It is important, however, not to give the impression that all my interfaith experiences during medical school were without conflict. One day a Jewish classmate slipped an article about the merits of legalized abortion under my door; he had seen me leave each Sunday morning for church and assumed that, as a Christian, I must be in favor of overturning Roe v. Wade. (He was unfamiliar with the diversity within the Christian tradition even in the South.) For several days each December, Robin and I lit the menorah and then turned on Christmas tree lights. But before a tree even entered our apartment, Robin requested that no crosses be part of the ornaments, a request that revealed her discomfort with some symbolism within the Christian tradition. These interactions, as well as others not recounted here, were placed and borne within the larger context of our friendships, of relationships that were more than these moments when our different traditions seemed to brush up against one another in a way that caused tension.
My friend Robin would never have seen herself as an interfaith leader, but interfaith relationships were a part of her daily life. And, largely through her, they became a part of mine as well.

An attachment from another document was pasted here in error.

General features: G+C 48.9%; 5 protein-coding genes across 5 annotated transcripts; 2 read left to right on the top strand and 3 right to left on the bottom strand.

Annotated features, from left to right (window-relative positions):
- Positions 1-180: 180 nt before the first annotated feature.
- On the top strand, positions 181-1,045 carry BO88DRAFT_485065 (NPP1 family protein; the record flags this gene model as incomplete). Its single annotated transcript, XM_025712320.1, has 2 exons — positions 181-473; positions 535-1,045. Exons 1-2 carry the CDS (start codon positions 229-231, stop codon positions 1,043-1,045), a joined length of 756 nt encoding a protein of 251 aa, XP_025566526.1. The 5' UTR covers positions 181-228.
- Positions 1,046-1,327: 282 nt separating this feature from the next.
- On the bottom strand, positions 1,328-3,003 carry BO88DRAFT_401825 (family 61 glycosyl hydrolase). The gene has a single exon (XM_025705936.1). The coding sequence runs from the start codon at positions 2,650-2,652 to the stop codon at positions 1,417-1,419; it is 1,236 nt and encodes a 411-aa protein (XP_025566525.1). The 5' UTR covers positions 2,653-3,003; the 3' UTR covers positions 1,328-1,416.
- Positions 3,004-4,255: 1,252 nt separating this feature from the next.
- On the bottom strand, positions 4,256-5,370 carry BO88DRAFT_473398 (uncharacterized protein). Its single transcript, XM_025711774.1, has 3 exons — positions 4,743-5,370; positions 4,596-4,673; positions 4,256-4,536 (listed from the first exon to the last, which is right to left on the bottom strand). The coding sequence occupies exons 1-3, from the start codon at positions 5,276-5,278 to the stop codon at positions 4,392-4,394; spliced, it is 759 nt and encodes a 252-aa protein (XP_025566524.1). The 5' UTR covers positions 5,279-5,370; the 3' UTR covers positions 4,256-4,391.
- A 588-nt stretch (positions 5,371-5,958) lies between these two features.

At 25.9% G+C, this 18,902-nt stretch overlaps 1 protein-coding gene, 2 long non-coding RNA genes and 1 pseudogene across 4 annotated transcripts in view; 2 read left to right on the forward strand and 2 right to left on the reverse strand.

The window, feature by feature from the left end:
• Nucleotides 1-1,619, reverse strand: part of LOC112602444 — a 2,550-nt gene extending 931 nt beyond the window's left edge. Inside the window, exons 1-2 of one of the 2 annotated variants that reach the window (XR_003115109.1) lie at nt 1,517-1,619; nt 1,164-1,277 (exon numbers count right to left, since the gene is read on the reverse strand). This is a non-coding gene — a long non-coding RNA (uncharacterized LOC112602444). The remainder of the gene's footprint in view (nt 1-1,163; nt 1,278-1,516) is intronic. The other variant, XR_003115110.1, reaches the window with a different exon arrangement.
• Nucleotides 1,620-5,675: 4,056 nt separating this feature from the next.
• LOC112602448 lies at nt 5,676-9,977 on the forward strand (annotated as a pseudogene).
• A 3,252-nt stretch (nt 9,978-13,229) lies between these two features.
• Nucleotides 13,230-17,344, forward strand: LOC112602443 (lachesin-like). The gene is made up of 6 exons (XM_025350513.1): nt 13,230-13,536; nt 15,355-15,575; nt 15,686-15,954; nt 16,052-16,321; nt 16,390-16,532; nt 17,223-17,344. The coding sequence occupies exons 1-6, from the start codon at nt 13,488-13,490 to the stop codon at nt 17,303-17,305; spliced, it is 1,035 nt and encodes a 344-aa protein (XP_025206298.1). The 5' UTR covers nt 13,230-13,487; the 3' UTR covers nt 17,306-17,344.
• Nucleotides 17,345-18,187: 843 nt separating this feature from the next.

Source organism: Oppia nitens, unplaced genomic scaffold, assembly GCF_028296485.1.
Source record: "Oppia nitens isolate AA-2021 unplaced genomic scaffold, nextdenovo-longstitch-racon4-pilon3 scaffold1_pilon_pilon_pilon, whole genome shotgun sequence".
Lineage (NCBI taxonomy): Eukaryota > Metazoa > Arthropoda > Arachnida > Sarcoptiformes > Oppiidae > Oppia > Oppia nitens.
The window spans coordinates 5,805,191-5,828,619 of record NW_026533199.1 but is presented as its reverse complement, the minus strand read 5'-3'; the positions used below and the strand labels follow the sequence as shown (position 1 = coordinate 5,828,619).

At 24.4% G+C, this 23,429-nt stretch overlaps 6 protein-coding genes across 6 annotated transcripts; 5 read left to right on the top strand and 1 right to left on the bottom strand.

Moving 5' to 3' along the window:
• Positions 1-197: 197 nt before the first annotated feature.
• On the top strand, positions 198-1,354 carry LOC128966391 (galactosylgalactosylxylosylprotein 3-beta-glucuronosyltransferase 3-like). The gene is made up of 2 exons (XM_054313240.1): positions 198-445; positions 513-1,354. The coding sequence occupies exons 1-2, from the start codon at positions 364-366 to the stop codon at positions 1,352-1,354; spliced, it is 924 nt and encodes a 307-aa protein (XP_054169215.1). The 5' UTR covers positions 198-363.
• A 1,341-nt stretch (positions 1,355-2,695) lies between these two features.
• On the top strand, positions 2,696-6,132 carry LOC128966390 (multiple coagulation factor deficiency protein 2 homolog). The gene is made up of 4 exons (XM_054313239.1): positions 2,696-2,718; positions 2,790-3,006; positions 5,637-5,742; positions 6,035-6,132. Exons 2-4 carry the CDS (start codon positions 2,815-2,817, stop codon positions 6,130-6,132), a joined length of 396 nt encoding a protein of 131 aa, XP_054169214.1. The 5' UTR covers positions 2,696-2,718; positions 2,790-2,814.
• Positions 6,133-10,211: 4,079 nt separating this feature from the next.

Micro-bridges and Macro-bridges
People like Robin excel at building interfaith “micro-bridges” – personal relationships with those who orient around religion differently. Interfaith friendships do not usually begin with the explicit intention of forming a relationship with someone from another faith; instead, they tend to evolve when space is made for both persons to bring their religious identities to the friendship, to discussions, activities, and shared social circles. True interfaith relationships also involve making space within oneself – space to be transformed by the other, space for one’s faith to transformed as well. In truth, it is usually through micro-bridges, or personal relationships, that interfaith dialogue results not just in an exchange of facts or information, but also in a willingness to grow and to be changed by the other.
In her book The Im-Possibility of Interreligious Dialogue, Catherine Cornille argues that for interfaith interactions to result in such growth and change (both at the individual level and at the level of the religions themselves), the following essential conditions must be met: doctrinal or epistemic humility, commitment to a religious tradition, interconnection, empathy, and hospitality to the authentic truth of the other.